By Anushka Joshi | December 4, 2018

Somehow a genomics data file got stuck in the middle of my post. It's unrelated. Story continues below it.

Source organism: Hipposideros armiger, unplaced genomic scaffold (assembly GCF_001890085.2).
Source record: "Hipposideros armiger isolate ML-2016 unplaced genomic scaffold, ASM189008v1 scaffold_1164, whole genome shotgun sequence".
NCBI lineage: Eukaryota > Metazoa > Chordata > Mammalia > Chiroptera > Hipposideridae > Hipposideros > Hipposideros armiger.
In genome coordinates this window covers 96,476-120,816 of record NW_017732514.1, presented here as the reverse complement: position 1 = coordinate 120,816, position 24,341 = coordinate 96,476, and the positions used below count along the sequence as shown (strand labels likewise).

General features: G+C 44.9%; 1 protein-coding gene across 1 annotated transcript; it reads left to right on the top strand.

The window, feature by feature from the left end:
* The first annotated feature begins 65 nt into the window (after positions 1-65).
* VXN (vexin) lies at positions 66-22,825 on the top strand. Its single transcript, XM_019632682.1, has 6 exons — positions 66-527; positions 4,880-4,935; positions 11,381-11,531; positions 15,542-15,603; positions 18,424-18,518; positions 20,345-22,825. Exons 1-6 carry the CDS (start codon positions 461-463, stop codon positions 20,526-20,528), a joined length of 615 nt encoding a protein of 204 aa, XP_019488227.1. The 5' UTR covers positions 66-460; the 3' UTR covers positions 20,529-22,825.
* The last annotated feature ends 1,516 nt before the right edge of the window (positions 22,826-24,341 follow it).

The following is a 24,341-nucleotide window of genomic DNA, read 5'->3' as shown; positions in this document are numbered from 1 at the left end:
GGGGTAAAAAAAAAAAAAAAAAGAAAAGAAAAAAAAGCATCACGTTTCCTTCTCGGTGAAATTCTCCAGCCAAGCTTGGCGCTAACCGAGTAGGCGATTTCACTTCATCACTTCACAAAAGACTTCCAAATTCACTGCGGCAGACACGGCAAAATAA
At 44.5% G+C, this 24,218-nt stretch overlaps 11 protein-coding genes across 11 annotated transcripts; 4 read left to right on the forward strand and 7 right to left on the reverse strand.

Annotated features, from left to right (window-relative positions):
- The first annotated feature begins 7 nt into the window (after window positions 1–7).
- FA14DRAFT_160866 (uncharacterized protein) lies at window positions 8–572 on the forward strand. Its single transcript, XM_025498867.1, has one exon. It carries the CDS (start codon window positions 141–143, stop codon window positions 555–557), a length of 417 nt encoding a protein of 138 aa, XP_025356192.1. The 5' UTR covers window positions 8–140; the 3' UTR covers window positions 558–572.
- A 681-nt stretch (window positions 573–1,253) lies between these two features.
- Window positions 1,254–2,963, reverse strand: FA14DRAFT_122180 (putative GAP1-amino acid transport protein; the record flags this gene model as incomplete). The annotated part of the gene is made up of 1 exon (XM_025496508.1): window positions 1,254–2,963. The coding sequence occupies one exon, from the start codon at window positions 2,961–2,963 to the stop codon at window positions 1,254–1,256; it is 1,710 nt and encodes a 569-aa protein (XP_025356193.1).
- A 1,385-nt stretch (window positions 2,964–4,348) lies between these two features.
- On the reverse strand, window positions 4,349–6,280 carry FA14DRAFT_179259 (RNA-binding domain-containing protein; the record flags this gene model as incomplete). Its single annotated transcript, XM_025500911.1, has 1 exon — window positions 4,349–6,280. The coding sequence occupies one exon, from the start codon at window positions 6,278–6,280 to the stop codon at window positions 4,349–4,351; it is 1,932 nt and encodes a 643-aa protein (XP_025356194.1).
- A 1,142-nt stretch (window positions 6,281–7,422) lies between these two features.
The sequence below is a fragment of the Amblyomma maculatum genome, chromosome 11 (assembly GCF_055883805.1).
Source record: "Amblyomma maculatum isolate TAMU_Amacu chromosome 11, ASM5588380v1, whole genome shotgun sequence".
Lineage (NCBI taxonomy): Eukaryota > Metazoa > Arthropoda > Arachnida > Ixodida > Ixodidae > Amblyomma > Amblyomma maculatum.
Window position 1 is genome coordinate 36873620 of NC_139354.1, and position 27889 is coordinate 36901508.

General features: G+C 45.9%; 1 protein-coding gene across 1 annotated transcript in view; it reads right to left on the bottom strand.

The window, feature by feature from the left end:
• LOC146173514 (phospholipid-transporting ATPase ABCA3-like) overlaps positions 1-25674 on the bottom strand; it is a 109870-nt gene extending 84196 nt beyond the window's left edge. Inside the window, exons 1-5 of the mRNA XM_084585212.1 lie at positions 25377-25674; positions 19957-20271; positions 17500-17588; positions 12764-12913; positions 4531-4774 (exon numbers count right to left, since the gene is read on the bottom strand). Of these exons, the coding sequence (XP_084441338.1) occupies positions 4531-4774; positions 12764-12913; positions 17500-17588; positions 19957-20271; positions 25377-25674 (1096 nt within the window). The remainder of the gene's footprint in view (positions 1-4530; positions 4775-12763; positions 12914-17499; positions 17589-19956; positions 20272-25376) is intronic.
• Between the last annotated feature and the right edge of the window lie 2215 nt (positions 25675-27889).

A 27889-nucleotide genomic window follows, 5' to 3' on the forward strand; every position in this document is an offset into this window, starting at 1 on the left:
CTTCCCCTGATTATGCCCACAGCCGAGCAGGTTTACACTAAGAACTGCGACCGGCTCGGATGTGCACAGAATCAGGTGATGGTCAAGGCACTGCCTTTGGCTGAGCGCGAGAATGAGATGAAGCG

Khulka, Who Had Been to School Inspired by the story of one of the Yazidi women kidnapped by ISIS. After all the men, and elderly And children had been taken away Somewhere, The women from the mountains Were taken to Raqqa, delivered In ice cream trucks to prisons. People on the street looked away From them. They scratched and bloodied themselves In the dark of the crowded cells So no one would buy them. And Khulka, who had been to school And knew how to read and write, Used a needle She had smuggled into jail To tattoo the names of her husband And father on her arm, so that Her body would be recognized If she was killed. She used ash to do this, And milk from another Woman’s breast, which, They all knew by this time, Would not be needed anymore. Elena Says No Elena had been told by friends And family to say “No” to whatever the immigration Officer asked her. If she said yes, it would mean A return to Reynosa And the man waiting to kill her. As they sat in the small room A blue table between them The officer asked Elena, “Do you have anything to declare?” Elena said no. The officer asked Elena “Are you carrying any items Containing dairy products?” Elena said no. The officer asked her, “Have you ever been charged With a felony or misdemeanor?” Elena said no. Finally, he asked her: “Would you be harmed if you returned To your home country?” Elena hesitates, feeling along The words of a new language, Like a blind woman reading Braille for the first time, Unsure. Then, as she has been told to, Elena says no. The Rohingya Refugee Camp’s Lost and Found 1. The mosque microphone Once used for prayers Announces found children With lost parents. 2. They do not speak Bengali And so the sign has many mistakes: “If you lost your familys any members Than you can publicity here without Any money,” It is written in the handwriting of A child, for other children. 3. Fatima prays five times a day, As she always has, But now each time is for a person Killed. 4. Children who had just learned To walk, are told to crawl So the soldiers will not see them Behind the tall grass. 5. When she is full, Jasminara remembers How she lost her sister In desperation, running Towards the trucks that were delivering biscuits. How I Came Here from Myanmar They say how did you A child Come all the way here Alone, across continents I say They burnt my family And in the flames there was a map I say They cut my sister to pieces with a machete And each slash was a compass arrow I say They destroyed my home And the ghost of that wood became my boat I say When you see neighbors losing limbs Your limbs run of their own accord I say you cannot get lost Once you have lost everything Swaad, Who Lives in Damascus Inspired by a case in Ann Jones’ book War Is Not Over When It’s Over. Swaad, who lives in Damascus, Says that her daughter Rita Is almost four, and has never In her life spoken, except once When they went to the UNHCR Center, to register themselves as refugees. Perhaps the girl felt the need to speak, To prove the reasons behind her silence, So many silences Compete in that line To be registered. All of a sudden, she said: “My father is dead. They Shot him in the stomach and face,” The man behind the counter Went pale, but Swaad, Numb to the words, New to the voice, Was crying with joy. Hospitals in The Congo There are hospitals in the Congo Where the doctors know which group Committed a rape based On the wounds, like autographs, one says, Left on the body- Some prefer knives, some fire, some bullets. The hospitals are so full that The women do not have beds of their own, And are forced, once again, To share their bed. And those who are embarrassed by their stories Ask that their files be buried. These files detail what happened, whether it Was being stopped on the way home from school, Or having their mouth cut off with a machete (for refusing to Say yes) Or having been gang-raped on the orders Of their husband’s first wife (who was Abandoned in the first place because she was raped). Some have no chance of burying what happened, Like the eleven-year- old girl who is photographed Looking away from the camera, holding twins. She knows she will be “made fun of” by her neighbors, She no longer expects her friends to play with her. But those who do ask, the ones with wounds Too far inside them to be visible, Have their files placed in a green bucket By aid workers. It is lowered into the contested soil, Like a bucket being lowered into a well And never brought up again to quench A thirst which will never be quenched. One can only ask, As each rape takes root, What flowers will grow From these seeds of war? Ameena on the Fourth Floor in Ghouta, Syria “Sarine is a colorless, Odorless, tasteless liquid Which evaporates through the air, It inhibits the acetylcholinesterase enzyme, Causing the heart and other muscles to spasm, Death by asphyxiation happens within minutes.” Ameena only understood what it was when She saw that the daughter who Had always asked to borrow her lipstick Had lips that were turning a clear blue. And the infant with reddened eyes Had not been crying at all, As she thought he had. And that the dog was not foaming because Of rabies, because her son was foaming too. When she heard the explosion, Ameena had looked around, and seen nothing, Felt nothing, and thought- “I have heard the bombs so much I am imagining them now.” And just before she died a colorless, tasteless Death, she saw the grandmother, Perched in her chair, not yet awake, The one who, ever since the war began, had prayed To die in her sleep. The family next door had heard the bomb And rushed to the basement Thinking it was a bomb like any other. (They always were faster Than Ameena, Even to the ration lines) They had died a few seconds before Ameena On the fourth floor did: “Heavier-than-air sarine” sinks to the bottom First. An Old Man Remembers the Partition An old man remembers when he was a boy. When electricity came to the village, The mothers and fathers would tell them To stay away from the wires. When freedom came to the country, They heard it on the radio, it arrived Through the electricity wires; freedom Has a crackling sound, it breaks, resumes, then breaks Again. He remembers when those of the other religion Were said to be approaching the village. Some women threw themselves in the wells, Some burnt themselves or buried themselves alive With the aid of those they loved. (The religion that burns the dead and the religion That buries the dead, both did this to their living women To protect them from the other). His mother and his sister stood by the electrical Wire, their hands closing in on it, Their last touch; these two who had danced at weddings, Danced in agony at the moment of their death. Those of the other religion never arrived. Sometime after that, there was rain, The electricity went away; Prayers for the women Were said in candlelight. San Antonio I don’t remember when I stopped Visiting my relatives in San Antonio. They were the kind of immigrants About whom our family said, “They should have stayed back.” The mother prayed. The father Went to work at Taco Bell Wearing a Mexican vest every morning, An absurd cowboy hat, boots, And the hope of being accepted. He never had garlic for breakfast. I wanted to tell him that his co-workers would Still never speak to him, but I was as ashamed Of the truth as he was of garlic. His daughter led me by my nine-year-old hand To the Subway where she worked, Gave me her free Sub of the day, And watched me eat with the eyes of one Who knows this is the only she might ever be able to give. Five years later she would drive at three o’clock In the morning from Dallas back to San Antonio To escape a bad marriage. The son was the only one who fit in. One night, Someone had stepped into the gas station where he worked, Put a cold gun to his head, and asked him to empty the till. Over the years I would retain pity and lose memory of them, As one does of unhappy relatives and the poor. But I would remember how he told this story, Someone in whose life the only novelty was a brush with death, Someone in whose life the most exciting thing Had been being robbed. I would remember the American phrase- Which mistook permanence for happiness: “Are you staying for good?” And think that for my relatives in San Antonio And for their children, who took up their friends’ jobs In fast-food restaurants when the friends went to college, “Staying forever” and “staying for good” would always Mean two different things. Listen To those who tiled the earth of this country With a mosaic of blood and brains To those who swept it aside, Planted fields and proclaimed this prosperity, To these all we can say is: To forget a crime against humanity Is one in itself. Do not ignore the aches of these acres, Do not close your windows Against the wounds of the dead Which whisper like crickets Tonight, Their skins are your curtains, Do not close them to the truth. Remember that this happened Not long ago, And the fly which buzzes in your ear Might have lingered on a corpse, It bothers you, I know, But listen to what it says.